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Posts Tagged ‘artificial intelligence

Why do people freak out at driverless cars? One reason is that they think humans are better drivers than robots powered by artificial intelligence (AI).

As Veritasium host, Derek Muller, pointed out in the video below the data and statistics do not support this perception. People are more likely to cause car-related accidents.

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The fear of technology combined with the over-confidence in human ability is also not new. Muller related a story of how people used to freak out when elevator (lift) operators were phased out. Some did not want to get into a box not controlled by a fellow human. This was also mentioned in an old Pessimists Archive podcast.

We think nothing of operating a lift ourselves now. In fact, it would be very strange to have someone else do this for you as their job.

If we get over our hangups, we might just see driverless vehicles as the norm. If we are not convinced, we might watch the part of the video where Muller described how planes can practically fly themselves.

From the high level of AI required for driverless vehicles to basic edtech, the common barrier of effective and common use is us. Our role should not be to fear monger based on unfounded information. It should be to contribute care, ethics, and nuance — all things we are still better at than AI.

I heard someone say this in a YouTube video: Artificial intelligence (AI) is no match for natural ignorance (NI).

Artificial intelligence is no match for natural ignorance.

The context for this quote was how Facebook claimed that it had AI that could raise “conflict alerts” of “contentious or unhealthy conversations” to administrators.

Such AI probably uses natural language processing. However, it is no match for nuance, context, and natural human ignorance. The example highlighted in the video was people arguing the merits of various sauces. Case closed.

We do not have to wait for robot overloads to destroy humanity. We are capable of this on our own.

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When I was curating resources last year on educational uses of artificial intelligence (AI), I discovered how some forms were used to generate writing.

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YouTuber, Tom Scott, employed writing AI (OpenAI’s GPT-3) to suggest new video ideas by offering topics and even writing scripts. The suggestions were ranged from the odd and impossible to the plausible and surprisingly on point.

This was an example of AI augmenting human creativity, but it was still very much in the realm of artificial narrow intelligence. The AI did not have the general intelligence to mimic human understanding of nuance and context.

I liked Scott’s generalisation about technology following how AI worked/failed for him. He described a technology’s evolution as a sigmoid curve. After a slow initial start, the technology might seem to suddenly be widely adopted and improved upon. It then hits a steady state.

Tom Scott: Technology evolution as a sigmoid curve. Source:

Scott wondered if AI was at the steady state. This might seem to be the case if we only consider the boxed in approach that the AI was subject to. If it had been given more data to check its own suggestions, it might have offered creative ideas that were on point.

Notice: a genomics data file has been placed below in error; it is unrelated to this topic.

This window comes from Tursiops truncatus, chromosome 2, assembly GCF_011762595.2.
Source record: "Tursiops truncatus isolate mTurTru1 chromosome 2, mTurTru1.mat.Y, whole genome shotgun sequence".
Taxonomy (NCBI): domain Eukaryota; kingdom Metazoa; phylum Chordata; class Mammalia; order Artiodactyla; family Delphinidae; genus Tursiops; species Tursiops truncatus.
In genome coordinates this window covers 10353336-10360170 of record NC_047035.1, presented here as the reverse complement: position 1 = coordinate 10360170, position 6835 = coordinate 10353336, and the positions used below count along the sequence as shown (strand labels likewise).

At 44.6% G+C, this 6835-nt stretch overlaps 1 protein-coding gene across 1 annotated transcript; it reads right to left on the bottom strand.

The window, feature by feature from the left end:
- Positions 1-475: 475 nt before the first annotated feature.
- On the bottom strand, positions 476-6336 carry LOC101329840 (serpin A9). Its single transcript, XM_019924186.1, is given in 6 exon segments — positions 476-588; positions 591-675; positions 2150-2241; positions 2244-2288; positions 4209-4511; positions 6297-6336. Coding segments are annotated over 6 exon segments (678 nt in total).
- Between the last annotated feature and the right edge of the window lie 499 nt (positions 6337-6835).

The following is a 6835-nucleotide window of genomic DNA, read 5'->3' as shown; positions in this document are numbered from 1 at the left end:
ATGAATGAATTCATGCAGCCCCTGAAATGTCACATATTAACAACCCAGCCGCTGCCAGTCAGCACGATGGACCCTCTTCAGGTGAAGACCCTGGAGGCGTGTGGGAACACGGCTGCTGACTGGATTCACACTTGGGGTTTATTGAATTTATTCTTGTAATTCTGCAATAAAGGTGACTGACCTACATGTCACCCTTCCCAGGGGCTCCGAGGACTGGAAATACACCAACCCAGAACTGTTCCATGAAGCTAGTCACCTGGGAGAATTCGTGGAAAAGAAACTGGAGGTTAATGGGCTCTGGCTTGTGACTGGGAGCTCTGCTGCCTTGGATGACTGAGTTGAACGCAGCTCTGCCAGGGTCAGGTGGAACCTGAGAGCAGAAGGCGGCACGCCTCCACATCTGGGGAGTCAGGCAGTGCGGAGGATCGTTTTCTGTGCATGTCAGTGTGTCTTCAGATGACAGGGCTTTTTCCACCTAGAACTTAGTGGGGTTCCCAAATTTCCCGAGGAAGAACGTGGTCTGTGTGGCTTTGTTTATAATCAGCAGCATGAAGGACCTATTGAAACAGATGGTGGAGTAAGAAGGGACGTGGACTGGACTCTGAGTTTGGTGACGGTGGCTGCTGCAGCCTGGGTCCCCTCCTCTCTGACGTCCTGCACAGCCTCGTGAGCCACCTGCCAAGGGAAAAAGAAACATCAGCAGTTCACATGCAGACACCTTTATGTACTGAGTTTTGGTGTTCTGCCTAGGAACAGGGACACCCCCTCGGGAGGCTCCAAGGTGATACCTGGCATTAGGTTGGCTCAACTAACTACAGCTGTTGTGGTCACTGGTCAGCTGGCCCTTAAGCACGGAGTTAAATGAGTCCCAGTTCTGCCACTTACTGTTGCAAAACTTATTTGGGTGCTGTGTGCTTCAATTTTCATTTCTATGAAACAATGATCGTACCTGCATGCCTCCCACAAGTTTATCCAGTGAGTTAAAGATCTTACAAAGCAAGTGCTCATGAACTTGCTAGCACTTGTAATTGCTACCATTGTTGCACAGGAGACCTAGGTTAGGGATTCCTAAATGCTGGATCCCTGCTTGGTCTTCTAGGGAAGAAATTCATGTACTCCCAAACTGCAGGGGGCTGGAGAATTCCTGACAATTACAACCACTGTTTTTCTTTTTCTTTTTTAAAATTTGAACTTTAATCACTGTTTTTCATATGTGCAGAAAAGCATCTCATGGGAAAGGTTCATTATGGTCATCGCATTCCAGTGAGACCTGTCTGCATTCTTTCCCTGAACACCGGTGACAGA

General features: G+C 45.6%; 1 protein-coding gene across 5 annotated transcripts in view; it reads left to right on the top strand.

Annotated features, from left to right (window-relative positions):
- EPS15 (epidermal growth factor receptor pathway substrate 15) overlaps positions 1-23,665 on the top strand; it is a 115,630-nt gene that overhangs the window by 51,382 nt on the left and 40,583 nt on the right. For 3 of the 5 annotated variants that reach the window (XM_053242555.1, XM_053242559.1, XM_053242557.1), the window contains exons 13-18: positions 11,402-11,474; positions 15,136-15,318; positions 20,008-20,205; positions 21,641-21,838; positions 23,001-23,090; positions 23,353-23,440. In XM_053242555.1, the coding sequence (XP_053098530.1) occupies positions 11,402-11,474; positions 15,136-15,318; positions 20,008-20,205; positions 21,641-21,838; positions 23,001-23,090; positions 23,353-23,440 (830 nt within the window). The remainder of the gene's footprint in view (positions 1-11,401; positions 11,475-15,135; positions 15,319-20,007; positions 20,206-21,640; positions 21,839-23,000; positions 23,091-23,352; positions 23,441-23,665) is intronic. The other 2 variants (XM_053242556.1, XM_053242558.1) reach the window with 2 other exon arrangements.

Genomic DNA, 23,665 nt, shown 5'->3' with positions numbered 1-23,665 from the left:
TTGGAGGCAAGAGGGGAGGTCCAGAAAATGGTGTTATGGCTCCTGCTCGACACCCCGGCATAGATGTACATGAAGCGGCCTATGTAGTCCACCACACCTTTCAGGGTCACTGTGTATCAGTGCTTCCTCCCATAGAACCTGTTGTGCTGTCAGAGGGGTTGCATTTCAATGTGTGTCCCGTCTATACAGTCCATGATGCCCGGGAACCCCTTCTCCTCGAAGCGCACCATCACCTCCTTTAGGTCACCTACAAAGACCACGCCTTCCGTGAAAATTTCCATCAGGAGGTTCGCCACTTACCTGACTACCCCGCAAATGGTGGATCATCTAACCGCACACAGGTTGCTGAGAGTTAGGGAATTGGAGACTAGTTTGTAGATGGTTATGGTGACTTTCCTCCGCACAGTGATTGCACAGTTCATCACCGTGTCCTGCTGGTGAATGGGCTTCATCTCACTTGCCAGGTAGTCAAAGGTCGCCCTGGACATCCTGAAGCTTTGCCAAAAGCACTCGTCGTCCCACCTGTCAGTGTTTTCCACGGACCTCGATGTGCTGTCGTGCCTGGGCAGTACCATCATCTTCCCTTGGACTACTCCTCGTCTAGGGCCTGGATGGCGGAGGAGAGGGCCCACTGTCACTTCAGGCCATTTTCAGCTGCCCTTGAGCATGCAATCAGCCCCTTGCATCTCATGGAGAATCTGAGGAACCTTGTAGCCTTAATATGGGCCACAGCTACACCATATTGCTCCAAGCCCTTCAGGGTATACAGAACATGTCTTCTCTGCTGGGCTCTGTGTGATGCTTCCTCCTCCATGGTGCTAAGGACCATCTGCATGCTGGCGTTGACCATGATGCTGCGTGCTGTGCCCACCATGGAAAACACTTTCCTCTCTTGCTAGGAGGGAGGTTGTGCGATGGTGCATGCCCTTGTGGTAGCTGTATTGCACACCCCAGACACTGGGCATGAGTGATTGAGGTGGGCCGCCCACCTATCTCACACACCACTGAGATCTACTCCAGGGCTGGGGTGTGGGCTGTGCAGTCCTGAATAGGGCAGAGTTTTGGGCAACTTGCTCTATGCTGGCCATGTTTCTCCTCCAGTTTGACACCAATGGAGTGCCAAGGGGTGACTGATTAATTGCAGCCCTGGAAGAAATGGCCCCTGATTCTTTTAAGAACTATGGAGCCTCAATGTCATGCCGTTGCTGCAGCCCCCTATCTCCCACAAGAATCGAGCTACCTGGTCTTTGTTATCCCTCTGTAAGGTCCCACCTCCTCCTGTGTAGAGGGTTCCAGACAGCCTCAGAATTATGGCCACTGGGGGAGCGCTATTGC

So, no, the AI was not that the terminal steady state. It was at the slow start. It has the potential to explode. It is our responsibility to ensure that the explosions are controlled ones (like demolishing a building) instead of unhappy accidents that result from neglect (like the warehouse in Beirut).

This Reddit thread was one response to the Boston Dynamics robot dog making its rounds in Bishan-Ang Mo Kio park. It was there to monitor social distancing and to remind park users to do the same.

The title of the thread — Dystopian robot terrifies park goers in Bishan Park — reveals a state of mind that I call dy-stupid-ian.

I have said this in edtech classes I facilitate and I will say it again: If your only reference for artificial intelligence (AI) and robotics is the Terminator franchise, then your perspective is neither informed nor nuanced.

The entertainment industry likes to paint a dystopian picture of what AI and robots will do. There is even a Black Mirror episode (Metalhead) that featured similar looking dogs. Somehow fear and worry embedded in fantasy are entertaining.

An education about AI and robotics is more mundane and requires hard work. But most of us need not be programmers and engineers to gain some basic literacy in those fields. For that, I recommend two excellent sources.

Video playlist

Video playlist

At the very least, the videos are a good way to spend time during a COVID-19 lock down.

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That’s a phrase that was never really uttered by Sherlock Holmes. Watson is also a supercomputer that is competing against champions in the gameshow, Jeopardy.

I found the video at Gizmodo and a commenter there provided this higher quality version.

Some might say, “Be afraid, be very afraid!” But only if you like overreacting or live in a movie world.

Sure, machines will get more intelligent. Why do you think we call that device in our pocket or bag a smartphone? But all Watson is doing now is brute force factual recall. It’s reactions will be faster, it will learn more quickly and it won’t fatigue.

What is fantastic is Watson’s ability to recognize and process language. The day of being able to talk to computers like we talk to people is closer.

Dig a little deeper and you will find IBM’s development of Watson.

Video source


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